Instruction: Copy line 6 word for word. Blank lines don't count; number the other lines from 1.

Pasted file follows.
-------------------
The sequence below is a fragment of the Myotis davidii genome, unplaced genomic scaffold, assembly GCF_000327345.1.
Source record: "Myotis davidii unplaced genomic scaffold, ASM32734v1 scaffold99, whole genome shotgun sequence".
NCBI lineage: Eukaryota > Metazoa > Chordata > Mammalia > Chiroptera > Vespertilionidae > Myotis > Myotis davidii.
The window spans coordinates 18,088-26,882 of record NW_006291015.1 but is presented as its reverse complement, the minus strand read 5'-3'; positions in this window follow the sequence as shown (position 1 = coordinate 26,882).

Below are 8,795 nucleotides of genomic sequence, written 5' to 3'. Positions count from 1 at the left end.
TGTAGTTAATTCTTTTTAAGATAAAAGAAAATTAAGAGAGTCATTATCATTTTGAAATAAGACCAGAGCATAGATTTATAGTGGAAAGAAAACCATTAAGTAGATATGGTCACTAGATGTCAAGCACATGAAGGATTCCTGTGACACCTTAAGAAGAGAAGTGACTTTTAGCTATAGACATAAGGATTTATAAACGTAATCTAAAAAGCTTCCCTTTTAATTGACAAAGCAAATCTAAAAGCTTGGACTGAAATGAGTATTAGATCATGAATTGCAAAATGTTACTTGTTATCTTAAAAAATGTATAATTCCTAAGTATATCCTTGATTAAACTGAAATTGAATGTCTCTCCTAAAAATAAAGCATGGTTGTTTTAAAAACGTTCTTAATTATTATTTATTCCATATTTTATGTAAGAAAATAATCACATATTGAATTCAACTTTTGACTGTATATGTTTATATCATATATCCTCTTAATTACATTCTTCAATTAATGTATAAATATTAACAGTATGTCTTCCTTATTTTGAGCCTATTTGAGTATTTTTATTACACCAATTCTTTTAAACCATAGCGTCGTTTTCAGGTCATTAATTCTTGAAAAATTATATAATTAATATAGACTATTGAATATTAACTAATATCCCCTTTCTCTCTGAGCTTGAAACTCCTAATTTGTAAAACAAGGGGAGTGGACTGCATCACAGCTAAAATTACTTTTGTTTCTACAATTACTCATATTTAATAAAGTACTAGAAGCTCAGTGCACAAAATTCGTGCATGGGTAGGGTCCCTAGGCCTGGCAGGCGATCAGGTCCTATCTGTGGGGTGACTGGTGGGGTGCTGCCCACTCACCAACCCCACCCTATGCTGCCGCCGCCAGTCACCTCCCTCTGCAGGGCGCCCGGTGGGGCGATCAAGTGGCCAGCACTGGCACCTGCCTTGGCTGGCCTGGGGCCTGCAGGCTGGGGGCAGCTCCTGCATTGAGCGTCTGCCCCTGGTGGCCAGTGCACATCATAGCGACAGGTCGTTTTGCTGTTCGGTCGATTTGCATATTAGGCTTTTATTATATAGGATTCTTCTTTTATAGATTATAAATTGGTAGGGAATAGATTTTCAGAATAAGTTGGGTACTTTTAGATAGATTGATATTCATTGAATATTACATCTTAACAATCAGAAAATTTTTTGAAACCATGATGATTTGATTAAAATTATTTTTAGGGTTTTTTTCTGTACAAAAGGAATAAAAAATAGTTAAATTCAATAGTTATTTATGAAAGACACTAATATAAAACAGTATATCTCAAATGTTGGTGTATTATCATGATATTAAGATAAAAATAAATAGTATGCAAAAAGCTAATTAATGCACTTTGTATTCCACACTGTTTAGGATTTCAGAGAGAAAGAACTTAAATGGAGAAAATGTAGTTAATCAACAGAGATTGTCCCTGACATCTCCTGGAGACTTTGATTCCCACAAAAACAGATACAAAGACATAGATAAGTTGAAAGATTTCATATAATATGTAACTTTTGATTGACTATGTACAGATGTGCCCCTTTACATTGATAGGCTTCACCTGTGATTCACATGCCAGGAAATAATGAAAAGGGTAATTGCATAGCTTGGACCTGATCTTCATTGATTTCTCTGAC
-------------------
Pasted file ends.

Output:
TGTAGTTAATTCTTTTTAAGATAAAAGAAAATTAAGAGAGTCATTATCATTTTGAAATAAGACCAGAGCATAGATTTATAGTGGAAAGAAAACCATTAAGTAGATATGGTCACTAGATGTCAAGCACATGAAGGATTCCTGTGACACCTTAAGAAGAGAAGTGACTTTTAGCTATAGACATAAGGATTTATAAACGTAATCTAAAAAGCTTCCCTTTTAATTGACAAAGCAAATCTAAAAGCTTGGACTGAAATGAGTATTAGATCATGAATTGCAAAATGTTACTTGTTATCTTAAAAAATGTATAATTCCTAAGTATATCCTTGATTAAACTGAAATTGAATGTCTCTCCTAAAAATAAAGCATGGTTGTTTTAAAAACGTTCTTAATTATTATTTATTCCATATTTTATGTAAGAAAATAATCACATATTGAATTCAACTTTTGACTGTATATGTTTATATCATATATCCTCTTAATTACATTCTTCAATTAATGTATAAATATTAACAGTATGTCTTCCTTATTTTGAGCCTATTTGAGTATTTTTATTACACCAATTCTTTTAAACCATAGCGTCGTTTTCAGGTCATTAATTCTTGAAAAATTATATAATTAATATAGACTATTGAATATTAACTAATATCCCCTTTCTCTCTGAGCTTGAAACTCCTAATTTGTAAAACAAGGGGAGTGGACTGCATCACAGCTAAAATTACTTTTGTTTCTACAATTACTCATATTTAATAAAGTACTAGAAGCTCAGTGCACAAAATTCGTGCATGGGTAGGGTCCCTAGGCCTGGCAGGCGATCAGGTCCTATCTGTGGGGTGACTGGTGGGGTGCTGCCCACTCACCAACCCCACCCTATGCTGCCGCCGCCAGTCACCTCCCTCTGCAGGGCGCCCGGTGGGGCGATCAAGTGGCCAGCACTGGCACCTGCCTTGGCTGGCCTGGGGCCTGCAGGCTGGGGGCAGCTCCTGCATTGAGCGTCTGCCCCTGGTGGCCAGTGCACATCATAGCGACAGGTCGTTTTGCTGTTCGGTCGATTTGCATATTAGGCTTTTATTATATAGGATTCTTCTTTTATAGATTATAAATTGGTAGGGAATAGATTTTCAGAATAAGTTGGGTACTTTTAGATAGATTGATATTCATTGAATATTACATCTTAACAATCAGAAAATTTTTTGAAACCATGATGATTTGATTAAAATTATTTTTAGGGTTTTTTTCTGTACAAAAGGAATAAAAAATAGTTAAATTCAATAGTTATTTATGAAAGACACTAATATAAAACAGTATATCTCAAATGTTGGTGTATTATCATGATATTAAGATAAAAATAAATAGTATGCAAAAAGCTAATTAATGCACTTTGTATTCCACACTGTTTAGGATTTCAGAGAGAAAGAACTTAAATGGAGAAAATGTAGTTAATCAACAGAGATTGTCCCTGACATCTCCTGGAGACTTTGATTCCCACAAAAACAGATACAAAGACATAGATAAGTTGAAAGATTTCATATAATATGTAACTTTTGATTGACTATGTACAGATGTGCCCCTTTACATTGATAGGCTTCACCTGTGATTCACATGCCAGGAAATAATGAAAAGGGTAATTGCATAGCTTGGACCTGATCTTCATTGATTTCTCTGAC